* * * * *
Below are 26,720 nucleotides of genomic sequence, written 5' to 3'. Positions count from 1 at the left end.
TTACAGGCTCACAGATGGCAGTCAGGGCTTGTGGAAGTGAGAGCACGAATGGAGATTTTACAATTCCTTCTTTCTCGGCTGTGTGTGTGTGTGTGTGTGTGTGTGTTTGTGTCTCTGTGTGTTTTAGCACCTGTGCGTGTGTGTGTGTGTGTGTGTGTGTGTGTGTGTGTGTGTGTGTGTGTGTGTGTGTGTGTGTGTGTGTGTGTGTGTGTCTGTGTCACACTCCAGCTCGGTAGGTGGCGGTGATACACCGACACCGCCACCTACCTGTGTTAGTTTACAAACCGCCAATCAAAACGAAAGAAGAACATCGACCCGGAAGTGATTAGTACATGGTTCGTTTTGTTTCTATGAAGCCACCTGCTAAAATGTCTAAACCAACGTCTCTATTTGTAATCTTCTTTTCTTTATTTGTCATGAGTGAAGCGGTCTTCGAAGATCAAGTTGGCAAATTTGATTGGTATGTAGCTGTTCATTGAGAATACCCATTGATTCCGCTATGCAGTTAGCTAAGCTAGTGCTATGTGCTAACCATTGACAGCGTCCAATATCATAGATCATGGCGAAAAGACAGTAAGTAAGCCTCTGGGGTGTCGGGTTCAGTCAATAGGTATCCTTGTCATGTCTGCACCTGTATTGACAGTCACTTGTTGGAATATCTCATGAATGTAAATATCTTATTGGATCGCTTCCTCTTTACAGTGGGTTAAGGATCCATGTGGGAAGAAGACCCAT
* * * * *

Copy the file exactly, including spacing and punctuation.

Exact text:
Below are 26,720 nucleotides of genomic sequence, written 5' to 3'. Positions count from 1 at the left end.
TTACAGGCTCACAGATGGCAGTCAGGGCTTGTGGAAGTGAGAGCACGAATGGAGATTTTACAATTCCTTCTTTCTCGGCTGTGTGTGTGTGTGTGTGTGTGTGTGTTTGTGTCTCTGTGTGTTTTAGCACCTGTGCGTGTGTGTGTGTGTGTGTGTGTGTGTGTGTGTGTGTGTGTGTGTGTGTGTGTGTGTGTGTGTGTGTGTGTGTGTGTCTGTGTCACACTCCAGCTCGGTAGGTGGCGGTGATACACCGACACCGCCACCTACCTGTGTTAGTTTACAAACCGCCAATCAAAACGAAAGAAGAACATCGACCCGGAAGTGATTAGTACATGGTTCGTTTTGTTTCTATGAAGCCACCTGCTAAAATGTCTAAACCAACGTCTCTATTTGTAATCTTCTTTTCTTTATTTGTCATGAGTGAAGCGGTCTTCGAAGATCAAGTTGGCAAATTTGATTGGTATGTAGCTGTTCATTGAGAATACCCATTGATTCCGCTATGCAGTTAGCTAAGCTAGTGCTATGTGCTAACCATTGACAGCGTCCAATATCATAGATCATGGCGAAAAGACAGTAAGTAAGCCTCTGGGGTGTCGGGTTCAGTCAATAGGTATCCTTGTCATGTCTGCACCTGTATTGACAGTCACTTGTTGGAATATCTCATGAATGTAAATATCTTATTGGATCGCTTCCTCTTTACAGTGGGTTAAGGATCCATGTGGGAAGAAGACCCAT